One of the earliest things I’ve learned in my short tenure working with these angriest of metal men is how difficult describing music actually is. Scholars throughout time have worked hard to remedy this situation by giving us the hallowed name drop, and venerated genre tags, that we might use few words to convey great meaning. And yet, these still often fall sadly short of describing the actual phenomena we experience. I could tell you, for instance, that the music of World of Pain, the third full-length output from the German band Horrizon, is an album of melodic death metal, but there are all kinds of things this could mean. Keyboards? Clean singing? Gothenburg? Insomnium?1 It’s exciting, really, and it makes me enjoy this work deeply, not unlike the way I’ve enjoyed Horrizon’s modern and slightly-extra-melodic take on this genre so dear to me.
One of the more refreshing elements of World of Pain is Horrizon’s absolute refusal to bog it down with overly long – or even just regularly long – songs. Song lengths across the record hover between three-and-a-half and five-and-a-half minutes, which is the perfect length for their style of melodeath. Reminding me of Eternal Tears of Sorrow at their sparkliest2, Horrizon arrive, bash your face in, apply aloe vera to the affected area, and get out. Take opener “Once In A While” as the perfect example. The lead piano lines have an ethereal, yet distinctly upbeat effect, but when the riffing starts, it’s as heavy and affecting as any melodeath I’ve listened to lately. The combination just works, and complements the song structures nicely. World of Pain isn’t looking to transport you out to new dimensions and transform your thinking; they just want to play some good melodeath tunes. And they do.
Of course, Horrizon are capable of more than mere face bashing; there’s a softer, more affecting side to their music that adds flow and benefits World of Pain greatly. “Where Am I?” is a great example of this, opening on a mournful lead riff without sacrificing any heaviness along the way. Closer to the end of the album, “Why?” opens as if setting up for a ballad, showcasing moving clean singing before building to a mid-tempo track of melodic goodness. The clean singing in World of Pain is used sparsely, to texture songs that might otherwise start to become repetitive. This is not to say that the raspy screams that take up most of the vocal space are devoid of emotion. Martin Gerloff knows how to scream to be heavy and how to scream to convey pain. His rage in the chorus of “Why?” resonates perfectly with the strings and lead guitars to evoke absolute despair; his performance is a highlight throughout.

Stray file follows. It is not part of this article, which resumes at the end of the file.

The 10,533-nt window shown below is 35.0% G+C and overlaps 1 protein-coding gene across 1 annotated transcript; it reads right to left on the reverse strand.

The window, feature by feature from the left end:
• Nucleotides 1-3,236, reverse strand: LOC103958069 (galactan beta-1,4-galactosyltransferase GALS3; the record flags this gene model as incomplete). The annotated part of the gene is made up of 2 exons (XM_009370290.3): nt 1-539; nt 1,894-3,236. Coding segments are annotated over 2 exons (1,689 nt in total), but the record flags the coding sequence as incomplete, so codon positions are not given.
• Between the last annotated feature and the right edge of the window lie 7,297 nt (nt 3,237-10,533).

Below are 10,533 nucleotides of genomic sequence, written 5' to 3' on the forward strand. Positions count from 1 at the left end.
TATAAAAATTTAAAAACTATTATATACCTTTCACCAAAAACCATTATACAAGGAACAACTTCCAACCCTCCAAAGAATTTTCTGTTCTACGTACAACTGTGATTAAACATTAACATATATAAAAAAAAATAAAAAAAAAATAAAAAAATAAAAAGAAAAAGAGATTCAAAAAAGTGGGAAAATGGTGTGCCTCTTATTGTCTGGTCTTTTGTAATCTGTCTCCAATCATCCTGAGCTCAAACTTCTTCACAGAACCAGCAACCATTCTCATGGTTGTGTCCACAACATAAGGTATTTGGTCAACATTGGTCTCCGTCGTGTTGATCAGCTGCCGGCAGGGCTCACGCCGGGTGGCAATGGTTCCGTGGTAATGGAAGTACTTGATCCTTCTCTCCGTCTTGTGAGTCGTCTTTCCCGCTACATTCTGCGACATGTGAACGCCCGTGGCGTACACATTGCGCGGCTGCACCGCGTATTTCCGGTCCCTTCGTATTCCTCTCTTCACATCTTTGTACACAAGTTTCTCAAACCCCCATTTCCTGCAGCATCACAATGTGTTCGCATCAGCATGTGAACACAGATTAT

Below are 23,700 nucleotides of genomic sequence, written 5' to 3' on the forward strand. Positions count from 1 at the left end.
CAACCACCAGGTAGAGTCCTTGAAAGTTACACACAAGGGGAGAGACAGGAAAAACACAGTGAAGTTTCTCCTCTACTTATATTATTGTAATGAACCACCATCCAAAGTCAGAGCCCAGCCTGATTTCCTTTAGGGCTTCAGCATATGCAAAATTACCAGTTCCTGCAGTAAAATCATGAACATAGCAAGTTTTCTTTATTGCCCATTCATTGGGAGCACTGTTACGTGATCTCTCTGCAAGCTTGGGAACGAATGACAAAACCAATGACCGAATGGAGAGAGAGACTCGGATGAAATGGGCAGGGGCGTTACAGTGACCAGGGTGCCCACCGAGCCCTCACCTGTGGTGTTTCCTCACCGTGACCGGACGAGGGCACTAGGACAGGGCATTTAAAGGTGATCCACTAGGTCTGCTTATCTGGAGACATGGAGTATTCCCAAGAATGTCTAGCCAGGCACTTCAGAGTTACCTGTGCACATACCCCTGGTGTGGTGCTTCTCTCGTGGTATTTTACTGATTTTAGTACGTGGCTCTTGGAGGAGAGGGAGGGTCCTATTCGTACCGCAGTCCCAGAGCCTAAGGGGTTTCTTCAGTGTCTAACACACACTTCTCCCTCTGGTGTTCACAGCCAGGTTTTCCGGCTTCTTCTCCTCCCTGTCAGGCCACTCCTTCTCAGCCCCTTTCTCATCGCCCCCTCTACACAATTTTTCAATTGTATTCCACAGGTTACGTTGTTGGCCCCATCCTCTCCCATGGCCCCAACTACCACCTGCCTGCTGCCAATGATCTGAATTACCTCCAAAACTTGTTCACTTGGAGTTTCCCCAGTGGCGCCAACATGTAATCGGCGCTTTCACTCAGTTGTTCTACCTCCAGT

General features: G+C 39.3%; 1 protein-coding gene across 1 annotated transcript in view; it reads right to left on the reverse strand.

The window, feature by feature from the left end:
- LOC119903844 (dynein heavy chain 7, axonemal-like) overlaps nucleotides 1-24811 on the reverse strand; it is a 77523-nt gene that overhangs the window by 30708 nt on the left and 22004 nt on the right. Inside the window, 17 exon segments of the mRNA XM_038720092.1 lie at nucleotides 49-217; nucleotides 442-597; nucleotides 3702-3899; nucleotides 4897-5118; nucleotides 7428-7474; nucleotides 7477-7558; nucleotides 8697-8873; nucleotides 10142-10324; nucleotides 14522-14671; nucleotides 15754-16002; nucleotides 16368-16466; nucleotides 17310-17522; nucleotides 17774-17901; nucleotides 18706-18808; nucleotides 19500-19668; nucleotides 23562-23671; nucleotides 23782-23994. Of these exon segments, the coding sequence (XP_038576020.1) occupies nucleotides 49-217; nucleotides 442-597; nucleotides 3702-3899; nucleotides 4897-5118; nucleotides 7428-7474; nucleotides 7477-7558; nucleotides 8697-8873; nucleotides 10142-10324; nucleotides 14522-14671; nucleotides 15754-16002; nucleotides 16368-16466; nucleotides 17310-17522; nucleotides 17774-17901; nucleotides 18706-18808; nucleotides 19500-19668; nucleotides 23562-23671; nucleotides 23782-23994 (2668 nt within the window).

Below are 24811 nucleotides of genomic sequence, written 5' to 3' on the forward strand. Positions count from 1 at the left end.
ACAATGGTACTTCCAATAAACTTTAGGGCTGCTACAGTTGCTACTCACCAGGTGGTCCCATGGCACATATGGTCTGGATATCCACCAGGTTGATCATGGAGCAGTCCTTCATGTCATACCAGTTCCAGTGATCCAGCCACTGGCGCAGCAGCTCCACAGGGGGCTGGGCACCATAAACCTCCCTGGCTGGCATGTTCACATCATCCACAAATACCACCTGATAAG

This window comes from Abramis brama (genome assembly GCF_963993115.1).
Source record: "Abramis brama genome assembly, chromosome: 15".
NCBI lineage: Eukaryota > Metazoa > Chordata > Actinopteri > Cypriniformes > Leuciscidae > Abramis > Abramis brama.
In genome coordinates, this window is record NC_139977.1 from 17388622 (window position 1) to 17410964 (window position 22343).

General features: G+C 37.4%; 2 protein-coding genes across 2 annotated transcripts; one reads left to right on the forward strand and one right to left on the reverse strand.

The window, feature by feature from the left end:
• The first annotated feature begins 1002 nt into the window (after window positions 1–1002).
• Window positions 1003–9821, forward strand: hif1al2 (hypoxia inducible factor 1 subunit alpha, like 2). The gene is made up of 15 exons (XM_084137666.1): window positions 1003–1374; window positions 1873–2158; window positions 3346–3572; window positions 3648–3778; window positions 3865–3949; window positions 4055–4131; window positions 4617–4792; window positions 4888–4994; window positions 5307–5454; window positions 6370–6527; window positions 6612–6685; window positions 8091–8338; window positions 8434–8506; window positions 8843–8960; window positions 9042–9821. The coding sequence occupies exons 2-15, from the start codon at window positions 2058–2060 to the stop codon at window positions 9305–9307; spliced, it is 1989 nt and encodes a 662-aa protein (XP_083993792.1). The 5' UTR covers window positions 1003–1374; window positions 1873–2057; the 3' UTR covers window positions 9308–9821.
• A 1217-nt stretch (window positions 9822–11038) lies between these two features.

Between consistent songwriting, strong performances, and a clear production, I have very few complaints to level against World of Pain. I could argue, I suppose, that the emotional beat of the album is a bit inconsistent; songs like “Why?” operate as if a step above their surrounding songs, which can make for a bit of a shaky listening experience. I do generally enjoy longer songs, and feel they might better explore what Horrizon is capable of. But really, these are minor gripes that in no way change the fact that World of Pain is a solid album that explores a cool, piano-driven kind of melodeath. “Ancient Wisdom” and “Dying God” are great songs, straight-forward and catchy, heavy and exciting. It’s hard to find too much fault with an album that consistently puts out songs like these ones without exceeding the fifty-minute mark, so I choose not to do so here.
World of Pain reminds me of a simpler time in my musical upbringing. I remember discovering more mainstream metal bands, whose albums were simple, catchy, and made for great gateways into the works of metal music. World of Pain casts Horrizon in a similar light. This is an album that simply works, and I enjoy revisiting it every time I do. It’s a welcome break from the complex, the over-the-top, and the overdone. It just is what it is; strong, memorable melodic death metal. I’ve been hoping for such a find for some time now; Horrizon does not disappoint.